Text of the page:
Email has long been a method of digital marketing used for lead nurturing and communication with an advertiser’s existing customer database, similar to display retargeting. Now, display and email are growing even closer with the advancement of opportunities to reach highly targeted audiences within an email environment, but with display ads. I’ll discuss five options for display targeting within email environments and focus on the highlights and consideration points for each.
1. Gmail on GDN/AdX
Google’s ad exchange, AdX, was a pioneer of contextual targeting. Gmail targeting has allowed advertisers to reach users based on keywords within their emails on a cost-per-click model. Ads are most often displayed as text only, appearing above, below, or at the right-hand side of the email inbox.
Why it’s great: Text ads have long been the least expensive format of display advertising on AdX, and currently are only available when reaching AdX inventory via the Google Display Network (GDN) within AdWords. Targeting Gmail on AdX is a very inexpensive way to reach users in an email environment and performance can be seen at a keyword level, ideal for optimization and performance-driven campaigns. AdWords is an open platform available to everyone, which makes this method the most accessible to all advertisers.
Considerations: Text ads may not provide the same brand impact as rich-media image ads. Contextual targeting within Gmail can sometimes lead to irrelevant content matching, and often there are three or more brands serving ads within the same email environment.
2. Outlook in Doubleclick Bid Manager
Similarly to Gmail, Outlook can be targeted as a placement when running on Google’s AdX exchange. Targeting can be done at an audience or contextual level.
Why it’s great: Outlook mail is a great way to reach users when they’re in a business mindset, so this type of targeting is particularly useful for B2B advertisers. Ads typically serve with an image and accompanying text.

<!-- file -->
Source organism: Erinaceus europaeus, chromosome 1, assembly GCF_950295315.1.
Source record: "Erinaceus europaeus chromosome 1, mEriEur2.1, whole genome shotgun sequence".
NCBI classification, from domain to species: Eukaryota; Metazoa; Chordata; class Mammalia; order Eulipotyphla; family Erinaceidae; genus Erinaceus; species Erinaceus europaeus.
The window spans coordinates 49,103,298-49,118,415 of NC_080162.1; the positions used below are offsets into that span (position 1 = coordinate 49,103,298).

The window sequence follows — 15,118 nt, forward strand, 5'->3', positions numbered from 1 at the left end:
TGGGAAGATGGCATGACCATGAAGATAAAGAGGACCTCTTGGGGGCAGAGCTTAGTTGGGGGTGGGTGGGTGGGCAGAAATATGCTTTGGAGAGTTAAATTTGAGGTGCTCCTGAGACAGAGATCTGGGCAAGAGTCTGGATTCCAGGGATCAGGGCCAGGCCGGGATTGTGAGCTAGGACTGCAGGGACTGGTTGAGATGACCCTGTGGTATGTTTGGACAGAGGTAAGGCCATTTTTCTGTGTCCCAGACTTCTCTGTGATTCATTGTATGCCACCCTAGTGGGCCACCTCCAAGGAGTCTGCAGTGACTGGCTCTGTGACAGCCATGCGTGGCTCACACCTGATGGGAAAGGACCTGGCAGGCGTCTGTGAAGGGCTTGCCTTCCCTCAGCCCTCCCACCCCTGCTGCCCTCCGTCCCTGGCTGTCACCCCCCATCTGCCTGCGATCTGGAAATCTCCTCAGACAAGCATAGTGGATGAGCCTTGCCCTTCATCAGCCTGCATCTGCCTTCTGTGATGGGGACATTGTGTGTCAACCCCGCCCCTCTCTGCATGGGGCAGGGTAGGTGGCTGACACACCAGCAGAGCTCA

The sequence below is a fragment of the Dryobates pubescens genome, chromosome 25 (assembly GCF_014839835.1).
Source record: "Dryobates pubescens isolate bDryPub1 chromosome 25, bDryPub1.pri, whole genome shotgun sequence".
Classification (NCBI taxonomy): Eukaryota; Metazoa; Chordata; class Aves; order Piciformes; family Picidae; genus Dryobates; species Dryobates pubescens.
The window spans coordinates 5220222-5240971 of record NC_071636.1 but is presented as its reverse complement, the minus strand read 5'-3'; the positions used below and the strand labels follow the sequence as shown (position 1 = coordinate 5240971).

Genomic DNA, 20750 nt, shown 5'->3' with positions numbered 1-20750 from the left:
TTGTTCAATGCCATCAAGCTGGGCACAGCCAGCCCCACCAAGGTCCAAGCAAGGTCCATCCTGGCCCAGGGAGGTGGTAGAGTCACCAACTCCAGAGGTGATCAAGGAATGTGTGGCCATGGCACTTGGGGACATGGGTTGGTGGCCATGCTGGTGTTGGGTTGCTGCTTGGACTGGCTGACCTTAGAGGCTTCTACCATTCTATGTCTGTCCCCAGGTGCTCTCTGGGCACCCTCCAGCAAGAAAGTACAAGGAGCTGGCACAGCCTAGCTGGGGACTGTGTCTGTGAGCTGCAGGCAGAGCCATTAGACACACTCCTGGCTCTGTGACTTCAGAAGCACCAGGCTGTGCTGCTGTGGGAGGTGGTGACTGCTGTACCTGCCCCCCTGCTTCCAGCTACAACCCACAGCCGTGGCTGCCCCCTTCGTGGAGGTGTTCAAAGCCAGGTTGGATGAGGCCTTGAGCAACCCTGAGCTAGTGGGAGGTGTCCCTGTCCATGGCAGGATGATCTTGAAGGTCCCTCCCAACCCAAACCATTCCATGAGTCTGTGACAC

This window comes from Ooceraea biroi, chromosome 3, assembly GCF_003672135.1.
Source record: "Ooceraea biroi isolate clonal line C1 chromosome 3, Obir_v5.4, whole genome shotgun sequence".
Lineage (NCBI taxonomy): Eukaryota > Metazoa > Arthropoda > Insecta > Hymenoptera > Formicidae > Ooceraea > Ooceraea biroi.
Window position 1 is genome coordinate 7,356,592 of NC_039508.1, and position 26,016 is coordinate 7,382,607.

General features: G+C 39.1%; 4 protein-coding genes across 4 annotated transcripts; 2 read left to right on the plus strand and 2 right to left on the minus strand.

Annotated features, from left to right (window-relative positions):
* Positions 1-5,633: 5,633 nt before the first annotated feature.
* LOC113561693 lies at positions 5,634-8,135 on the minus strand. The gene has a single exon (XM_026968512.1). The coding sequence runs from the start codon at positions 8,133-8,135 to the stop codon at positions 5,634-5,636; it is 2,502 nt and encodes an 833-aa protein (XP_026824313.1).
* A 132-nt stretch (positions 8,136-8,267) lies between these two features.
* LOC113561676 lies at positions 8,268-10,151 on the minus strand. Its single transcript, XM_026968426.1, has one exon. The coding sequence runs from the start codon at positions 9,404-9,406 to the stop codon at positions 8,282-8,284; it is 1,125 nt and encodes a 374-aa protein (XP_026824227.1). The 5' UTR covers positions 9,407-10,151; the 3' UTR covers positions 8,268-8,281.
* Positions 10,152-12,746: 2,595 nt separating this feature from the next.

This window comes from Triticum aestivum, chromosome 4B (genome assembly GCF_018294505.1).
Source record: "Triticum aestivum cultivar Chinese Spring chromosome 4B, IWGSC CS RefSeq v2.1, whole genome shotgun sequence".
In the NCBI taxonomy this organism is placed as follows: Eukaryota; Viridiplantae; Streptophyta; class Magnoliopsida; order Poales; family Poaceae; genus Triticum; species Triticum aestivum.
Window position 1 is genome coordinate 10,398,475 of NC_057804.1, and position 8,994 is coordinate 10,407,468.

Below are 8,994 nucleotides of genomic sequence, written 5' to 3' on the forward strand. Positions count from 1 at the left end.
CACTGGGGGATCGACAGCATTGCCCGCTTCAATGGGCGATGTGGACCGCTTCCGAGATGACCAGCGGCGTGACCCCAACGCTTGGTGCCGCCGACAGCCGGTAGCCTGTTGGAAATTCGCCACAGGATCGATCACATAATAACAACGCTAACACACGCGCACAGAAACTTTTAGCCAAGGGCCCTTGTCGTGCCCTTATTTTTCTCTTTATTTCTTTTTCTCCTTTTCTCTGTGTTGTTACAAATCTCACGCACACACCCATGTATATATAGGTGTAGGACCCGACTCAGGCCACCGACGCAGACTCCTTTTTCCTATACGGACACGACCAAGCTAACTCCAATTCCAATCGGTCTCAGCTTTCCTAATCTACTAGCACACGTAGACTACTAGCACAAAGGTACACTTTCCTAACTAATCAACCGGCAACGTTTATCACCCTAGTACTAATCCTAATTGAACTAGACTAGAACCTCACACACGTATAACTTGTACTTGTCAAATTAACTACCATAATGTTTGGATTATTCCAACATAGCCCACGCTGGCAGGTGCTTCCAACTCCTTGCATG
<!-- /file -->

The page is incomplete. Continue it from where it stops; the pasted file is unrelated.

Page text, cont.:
Considerations: Ads are served within Outlook Web Mail, not the desktop Outlook application.
3. Gmail Sponsored Promotions (GSPs)
An advancement of standard Gmail targeting, GSPs allow advertisers to target based on content within email (keyword targeted similar to the classic Gmail ads), but with an expandable format to allow users to click to see more detail within the ad including images without having to leave the Gmail page.
Why it’s great: GSPs are a unique format to Gmail which allow advertisers to only pay when the ad is expanded, so this format can be considered for direct response advertisers who want a cost-per-click model with the option for expandable engagement with the user.
Considerations: Charged on a cost-per-click when the ad is expanded to be viewed in a larger frame. Subsequent click-through to the website is not charged to the advertiser. As this is targeting within an email and often related to email content, this type of targeting may feel slightly intrusive to the more privacy-sensitive user.
4. LinkedIn In-Mail
Advertisers can set up groups of users based on their LinkedIn profile data and use LinkedIn’s display marketing options to serve sponsored emails within the LinkedIn environment to chosen individuals based on job title, industry, position, and more.
Why it’s great: It’s hard to argue against the value of LinkedIn’s user data. B2B advertisers are particularly drawn to LinkedIn due to the options to target users based on employment information. LinkedIn choose to only send in-mail to their users a handful of times each year, with the goal to make the formats more impactful. They also come with a companion banner, meaning advertisers are able to communicate with their target audience in a character-rich email environment with the added benefit of a complimentary image ad within the page.
Considerations: Compared to the less expensive options like Gmail and Outlook, LinkedIn in-mails are pricey. LinkedIn may not be not a go-to place for every user on regular basis as an email communication hub, so may not be ideal for campaigns aiming for a quick response. This targeting is only available via LinkedIn’s own platforms, so the expense and minimum spend requirements can make it a limitation to many advertisers.
5. Yahoo Custom Audiences/YAM+
Yahoo works with advertisers to build audiences of users based on the companies they’re receiving email from in their Yahoo mail accounts. This audience can then be reached with display ads across Yahoo’s vast range of properties.
Why it’s great: Yahoo has an incredible wealth of data, and its email targeting options are some of the most advanced. Advertisers can choose to create an audience of users who are receiving emails from complementary or competitor brands. Users are then targeted outside of their inbox, meaning this form of email-based display targeting can be considered the least intrusive to the user.
Considerations: As with LinkedIn, Yahoo campaigns can be set up and run with Yahoo and its platforms, and are not easily accessible to advertisers with small budgets.
Whatever the advertising budget, there are a wealth of options for targeting users both within their email and based on the content of their inboxes, making email display targeting an exciting option for all digital advertisers.
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